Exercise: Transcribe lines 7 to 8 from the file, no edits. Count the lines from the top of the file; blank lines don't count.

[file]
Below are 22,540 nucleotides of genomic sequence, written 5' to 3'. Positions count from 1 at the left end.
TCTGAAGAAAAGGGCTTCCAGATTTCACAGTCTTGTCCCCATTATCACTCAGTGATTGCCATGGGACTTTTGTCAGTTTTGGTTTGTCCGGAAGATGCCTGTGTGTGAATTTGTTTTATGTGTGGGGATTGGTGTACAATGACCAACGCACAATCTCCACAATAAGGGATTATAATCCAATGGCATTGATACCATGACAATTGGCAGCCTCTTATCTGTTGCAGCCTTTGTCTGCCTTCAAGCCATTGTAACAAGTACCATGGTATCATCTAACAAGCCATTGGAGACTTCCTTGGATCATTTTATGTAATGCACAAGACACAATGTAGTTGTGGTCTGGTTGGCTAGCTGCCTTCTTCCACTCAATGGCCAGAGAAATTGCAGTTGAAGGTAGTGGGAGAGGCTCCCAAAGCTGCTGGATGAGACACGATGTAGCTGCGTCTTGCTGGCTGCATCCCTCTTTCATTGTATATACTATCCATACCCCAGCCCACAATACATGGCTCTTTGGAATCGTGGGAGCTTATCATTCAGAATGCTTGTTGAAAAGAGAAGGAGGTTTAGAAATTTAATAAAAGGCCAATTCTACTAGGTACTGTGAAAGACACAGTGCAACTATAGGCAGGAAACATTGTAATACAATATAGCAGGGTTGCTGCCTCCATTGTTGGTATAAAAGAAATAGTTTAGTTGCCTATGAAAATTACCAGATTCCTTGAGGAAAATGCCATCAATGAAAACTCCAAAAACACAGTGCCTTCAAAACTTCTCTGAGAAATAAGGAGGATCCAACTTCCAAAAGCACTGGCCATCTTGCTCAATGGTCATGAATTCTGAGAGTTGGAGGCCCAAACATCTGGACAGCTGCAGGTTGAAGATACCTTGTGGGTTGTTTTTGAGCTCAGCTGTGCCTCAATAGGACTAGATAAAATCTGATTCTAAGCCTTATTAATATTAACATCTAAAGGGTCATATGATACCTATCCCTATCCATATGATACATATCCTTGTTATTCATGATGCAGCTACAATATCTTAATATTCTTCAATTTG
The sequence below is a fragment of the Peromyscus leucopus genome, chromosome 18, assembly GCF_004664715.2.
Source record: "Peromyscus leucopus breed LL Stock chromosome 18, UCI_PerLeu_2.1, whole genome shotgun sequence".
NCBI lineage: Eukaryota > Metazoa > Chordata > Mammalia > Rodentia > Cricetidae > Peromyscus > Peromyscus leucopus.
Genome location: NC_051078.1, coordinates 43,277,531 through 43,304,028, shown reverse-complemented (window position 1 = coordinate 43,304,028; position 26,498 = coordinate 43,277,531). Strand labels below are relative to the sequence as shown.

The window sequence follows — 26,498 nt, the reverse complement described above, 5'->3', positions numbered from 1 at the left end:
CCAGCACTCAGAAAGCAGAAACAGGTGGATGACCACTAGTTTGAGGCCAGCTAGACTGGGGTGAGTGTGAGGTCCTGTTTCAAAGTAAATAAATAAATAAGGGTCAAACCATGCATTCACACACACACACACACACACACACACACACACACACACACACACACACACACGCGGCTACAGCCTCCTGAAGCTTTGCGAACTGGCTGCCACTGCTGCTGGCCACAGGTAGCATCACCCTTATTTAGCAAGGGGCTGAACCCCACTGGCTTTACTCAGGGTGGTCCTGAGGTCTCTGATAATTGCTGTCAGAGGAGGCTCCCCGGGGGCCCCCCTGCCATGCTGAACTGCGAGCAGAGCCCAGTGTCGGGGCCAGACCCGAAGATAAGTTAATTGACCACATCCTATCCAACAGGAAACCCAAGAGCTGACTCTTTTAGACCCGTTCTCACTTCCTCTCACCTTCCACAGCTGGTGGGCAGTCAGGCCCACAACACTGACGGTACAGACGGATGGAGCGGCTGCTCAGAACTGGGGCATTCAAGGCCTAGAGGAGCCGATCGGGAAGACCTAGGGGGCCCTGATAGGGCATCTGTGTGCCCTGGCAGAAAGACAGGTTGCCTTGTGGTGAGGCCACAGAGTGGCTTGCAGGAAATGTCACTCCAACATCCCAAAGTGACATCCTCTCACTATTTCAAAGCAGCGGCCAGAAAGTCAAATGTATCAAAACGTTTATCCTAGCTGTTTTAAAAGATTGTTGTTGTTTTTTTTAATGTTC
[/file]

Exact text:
The window sequence follows — 26,498 nt, the reverse complement described above, 5'->3', positions numbered from 1 at the left end:
CCAGCACTCAGAAAGCAGAAACAGGTGGATGACCACTAGTTTGAGGCCAGCTAGACTGGGGTGAGTGTGAGGTCCTGTTTCAAAGTAAATAAATAAATAAGGGTCAAACCATGCATTCACACACACACACACACACACACACACACACACACACACACACACACACACACGCGGCTACAGCCTCCTGAAGCTTTGCGAACTGGCTGCCACTGCTGCTGGCCACAGGTAGCATCACCCTTATTTAGCAAGGGGCTGAACCCCACTGGCTTTACTCAGGGTGGTCCTGAGGTCTCTGATAATTGCTGTCAGAGGAGGCTCCCCGGGGGCCCCCCTGCCATGCTGAACTGCGAGCAGAGCCCAGTGTCGGGGCCAGACCCGAAGATAAGTTAATTGACCACATCCTATCCAACAGGAAACCCAAGAGCTGACTCTTTTAGACCCGTTCTCACTTCCTCTCACCTTCCACAGCTGGTGGGCAGTCAGGCCCACAACACTGACGGTACAGACGGATGGAGCGGCTGCTCAGAACTGGGGCATTCAAGGCCTAGAGGAGCCGATCGGGAAGACCTAGGGGGCCCTGATAGGGCATCTGTGTGCCCTGGCAGAAAGACAGGTTGCCTTGTGGTGAGGCCACAGAGTGGCTTGCAGGAAATGTCACTCCAACATCCCAAAGTGACATCCTCTCACTATTTCAAAGCAGCGGCCAGAAAGTCAAATGTATCAAAACGTTTATCCTAGCTGTTTTAAAAGATTGTTGTTGTTTTTTTTAATGTTC